Also read: The best Android developer tools to get started.
You don’t need to interact with the SDK itself, but you need to tell the IDE you’re using where to find it.
You can read more about the Android SDK here:
And you can download it from Google here. Make sure to download the latest version.
There are actually a number of different IDEs you can use for Android development. Options include Xamarin, Unity and B4A. However, Android Studio is Google’s “official” IDE for Android development. Android Studio comes with the Android SDK in a single download, and the installation process will provide you with a turnkey programming environment.
If you are learning Android development for beginners, I highly recommend choosing Android Studio as your IDE. As the most ‘official’ Android IDE, it is also the most versatile, the first to receive updates and the tool of choice for employers.
If you want some help installing Android Studio, you can find all the instructions you need here:
Start your first Android project
Once you install Android Studio, you are ready to start programming!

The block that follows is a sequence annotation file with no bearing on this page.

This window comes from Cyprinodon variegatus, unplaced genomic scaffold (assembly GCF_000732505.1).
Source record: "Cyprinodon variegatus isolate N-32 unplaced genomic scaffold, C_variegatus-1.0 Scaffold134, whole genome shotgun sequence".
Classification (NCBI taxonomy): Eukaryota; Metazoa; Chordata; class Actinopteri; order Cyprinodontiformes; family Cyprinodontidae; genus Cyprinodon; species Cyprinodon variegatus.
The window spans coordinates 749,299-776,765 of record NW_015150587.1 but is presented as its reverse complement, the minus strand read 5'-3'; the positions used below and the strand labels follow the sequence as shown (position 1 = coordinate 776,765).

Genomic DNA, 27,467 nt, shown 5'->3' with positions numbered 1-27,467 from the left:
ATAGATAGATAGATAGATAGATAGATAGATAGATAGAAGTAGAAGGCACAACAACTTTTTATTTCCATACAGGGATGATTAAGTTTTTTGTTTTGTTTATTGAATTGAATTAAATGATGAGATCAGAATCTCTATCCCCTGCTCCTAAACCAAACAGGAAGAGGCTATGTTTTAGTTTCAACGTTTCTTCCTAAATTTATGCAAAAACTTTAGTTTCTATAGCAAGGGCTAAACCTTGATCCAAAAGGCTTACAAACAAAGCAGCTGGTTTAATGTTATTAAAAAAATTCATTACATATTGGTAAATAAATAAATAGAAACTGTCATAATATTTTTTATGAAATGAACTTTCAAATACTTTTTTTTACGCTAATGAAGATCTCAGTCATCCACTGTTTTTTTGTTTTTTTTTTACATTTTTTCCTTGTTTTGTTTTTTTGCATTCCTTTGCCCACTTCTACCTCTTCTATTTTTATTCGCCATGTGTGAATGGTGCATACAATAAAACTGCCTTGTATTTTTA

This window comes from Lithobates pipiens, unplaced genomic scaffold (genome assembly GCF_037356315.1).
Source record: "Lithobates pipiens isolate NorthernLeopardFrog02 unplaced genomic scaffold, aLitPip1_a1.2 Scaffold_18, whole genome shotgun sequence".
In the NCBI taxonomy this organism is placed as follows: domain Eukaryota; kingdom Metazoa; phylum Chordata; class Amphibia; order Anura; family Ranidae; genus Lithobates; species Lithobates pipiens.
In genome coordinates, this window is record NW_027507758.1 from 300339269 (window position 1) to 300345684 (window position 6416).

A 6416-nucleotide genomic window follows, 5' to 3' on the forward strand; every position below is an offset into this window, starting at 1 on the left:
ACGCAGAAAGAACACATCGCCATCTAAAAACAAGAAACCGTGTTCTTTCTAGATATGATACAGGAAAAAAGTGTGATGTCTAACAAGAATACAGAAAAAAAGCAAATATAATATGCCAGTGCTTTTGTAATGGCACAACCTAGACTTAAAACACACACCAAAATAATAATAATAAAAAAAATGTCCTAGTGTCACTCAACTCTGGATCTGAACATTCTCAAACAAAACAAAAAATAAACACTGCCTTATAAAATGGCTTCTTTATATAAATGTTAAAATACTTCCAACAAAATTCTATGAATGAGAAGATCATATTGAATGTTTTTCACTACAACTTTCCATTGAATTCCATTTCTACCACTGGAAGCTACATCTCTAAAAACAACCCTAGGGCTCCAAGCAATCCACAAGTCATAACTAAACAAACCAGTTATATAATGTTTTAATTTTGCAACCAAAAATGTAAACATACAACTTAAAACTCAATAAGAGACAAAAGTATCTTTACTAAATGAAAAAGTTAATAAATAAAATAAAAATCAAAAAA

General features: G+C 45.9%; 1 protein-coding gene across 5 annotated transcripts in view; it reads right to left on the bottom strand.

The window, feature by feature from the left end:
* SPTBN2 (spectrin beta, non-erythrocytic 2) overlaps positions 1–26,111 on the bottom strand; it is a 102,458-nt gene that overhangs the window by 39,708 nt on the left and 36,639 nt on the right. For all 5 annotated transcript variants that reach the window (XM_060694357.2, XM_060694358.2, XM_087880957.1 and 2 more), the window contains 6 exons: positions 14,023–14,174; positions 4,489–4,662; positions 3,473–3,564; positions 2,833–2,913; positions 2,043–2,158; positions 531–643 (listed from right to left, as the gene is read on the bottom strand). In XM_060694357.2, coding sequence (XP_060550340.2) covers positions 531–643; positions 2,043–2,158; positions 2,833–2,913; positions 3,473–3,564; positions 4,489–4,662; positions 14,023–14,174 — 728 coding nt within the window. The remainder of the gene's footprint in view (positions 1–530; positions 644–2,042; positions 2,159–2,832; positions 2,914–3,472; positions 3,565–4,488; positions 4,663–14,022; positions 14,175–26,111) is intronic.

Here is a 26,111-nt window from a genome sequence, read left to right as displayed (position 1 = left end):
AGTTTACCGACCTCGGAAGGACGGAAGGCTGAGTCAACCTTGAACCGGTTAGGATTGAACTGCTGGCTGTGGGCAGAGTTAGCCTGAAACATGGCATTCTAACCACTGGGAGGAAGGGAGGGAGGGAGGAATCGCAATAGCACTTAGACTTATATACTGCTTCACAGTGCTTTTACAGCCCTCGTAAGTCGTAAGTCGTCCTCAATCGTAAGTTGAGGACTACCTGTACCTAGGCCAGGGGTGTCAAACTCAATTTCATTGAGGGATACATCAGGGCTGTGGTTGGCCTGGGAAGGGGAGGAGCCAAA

To begin, run the program and select New project. You will then need to give your app a name and add a company domain. The combination of these two elements gives you your “package name”, a unique identifier for your app within the Android ecosystem.
So your app can be called com.androidauthority.mycoolapp.
You will also be asked to target a specific version of Android. The “Minimum SDK” refers to the oldest version of Android with which you want to make your app compatible. The lower the number you enter here, the more people can enjoy your hard work. The downside is that newer versions support the more recent functions; so if you want to access this you may need to provide a higher number.
Also read: Android 11 Developer Preview: What Developers Need to Know
Since we’re talking about Android development for beginners, you can probably just leave this option at the default setting.
Of course, you should choose to develop for “phone and tablet” instead of TV or any of the other options; unless you are interested in that.
Android Development for Beginners: Should You Start With Java or Kotlin?